When Yan and Grittens explained it, I realized the process was not as complicated as I thought.
What it really came down to was sending a short, two-paragraph email to the editors at my favorite publications, introducing myself and asking if they were available for a quick call or Zoom meeting. They were cold emails, but I made sure to include links to my website, portfolio, and samples of my writing.
Video by Courtney Stith
I sent about a dozen of these emails. Three of them didn't yield a response, but most of the editors did reply. In our meetings, I talked about why my ideas and who I was as a person would be a good fit for their publications. Afterward, I thanked them for their time and sent them full-length pitches.
I may not land every pitch I send, but the connection is still there. As I kept sending fine-tuned pitches, even if they were rejected, my editors became more accustomed to what I liked to pitch and what I tend to write about. Some started to commission me for future assignments related to that topic.
As you grow your career, I've found that there are so many free resources out there that can help you develop your skills. For example, I attended free freelance Zoom panels hosted by The New York Times Smarter Living Editor Tim Herrera. The panels covered topics like pitching, starting a podcast, what it is like working as a person of color in media, how to write a book, and more.
Video by Courtney Stith
As a young freelancer, I've learned quickly how important negotiation is. The hosts of the Writer's Co-Op podcast often say that freelancers deserve livable pay, and having their affirmations in the back of my mind has helped me advocate for myself.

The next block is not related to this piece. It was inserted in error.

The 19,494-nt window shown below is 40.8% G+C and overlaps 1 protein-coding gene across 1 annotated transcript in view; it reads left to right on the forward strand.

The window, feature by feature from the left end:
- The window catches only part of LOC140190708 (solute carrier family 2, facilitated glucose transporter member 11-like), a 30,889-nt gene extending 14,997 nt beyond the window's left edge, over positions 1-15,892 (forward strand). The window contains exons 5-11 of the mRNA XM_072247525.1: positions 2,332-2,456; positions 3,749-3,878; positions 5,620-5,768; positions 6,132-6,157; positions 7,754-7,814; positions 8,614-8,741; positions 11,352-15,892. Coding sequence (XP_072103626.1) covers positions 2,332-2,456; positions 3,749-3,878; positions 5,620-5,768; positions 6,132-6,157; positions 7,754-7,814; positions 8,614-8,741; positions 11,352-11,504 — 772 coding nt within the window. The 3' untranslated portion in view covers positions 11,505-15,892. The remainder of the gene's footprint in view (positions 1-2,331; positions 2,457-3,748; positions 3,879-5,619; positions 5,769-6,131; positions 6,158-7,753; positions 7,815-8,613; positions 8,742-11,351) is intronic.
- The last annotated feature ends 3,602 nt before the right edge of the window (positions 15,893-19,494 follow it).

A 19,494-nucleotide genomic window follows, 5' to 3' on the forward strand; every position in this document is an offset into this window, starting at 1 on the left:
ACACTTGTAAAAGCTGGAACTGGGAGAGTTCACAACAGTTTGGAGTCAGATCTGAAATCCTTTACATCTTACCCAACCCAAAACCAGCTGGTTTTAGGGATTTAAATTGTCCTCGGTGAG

I know that while I may be young, I deserve pay that is equal to my more experienced colleagues for equal work. I do not need to do unpaid internships, which serve as a barrier to lower-income writers. I did not need to "write for exposure" or "work my way up," as many editors advise on Twitter.
Because I knew my worth and aimed high without doubting myself, I got a byline in The New York Times within a year.
I maintain a Google Spreadsheet to organize my pitches, invoices, and due dates for pieces. For invoicing, I use PayPal and I set aside my tax forms like the W-9 in a folder in my computer for easy access. I also keep copies of my signed contracts in that folder for future reference as well.
I am excited for my future in the media industry and I feel that I've learned fundamentals of pitching and networking that will serve me well going forward.
I also know that more challenges await me. I'm still a teenager, and I know that not every editor may take me seriously. But my belief in myself has gotten me this far, and I know that through hard work, I am capable of achieving my dreams.
Rainier Harris is a senior in high school and a Queens native. His work has appeared in The New York Times, Business Insider, and Medium (Elemental), and his Twitter is @harris_rainier.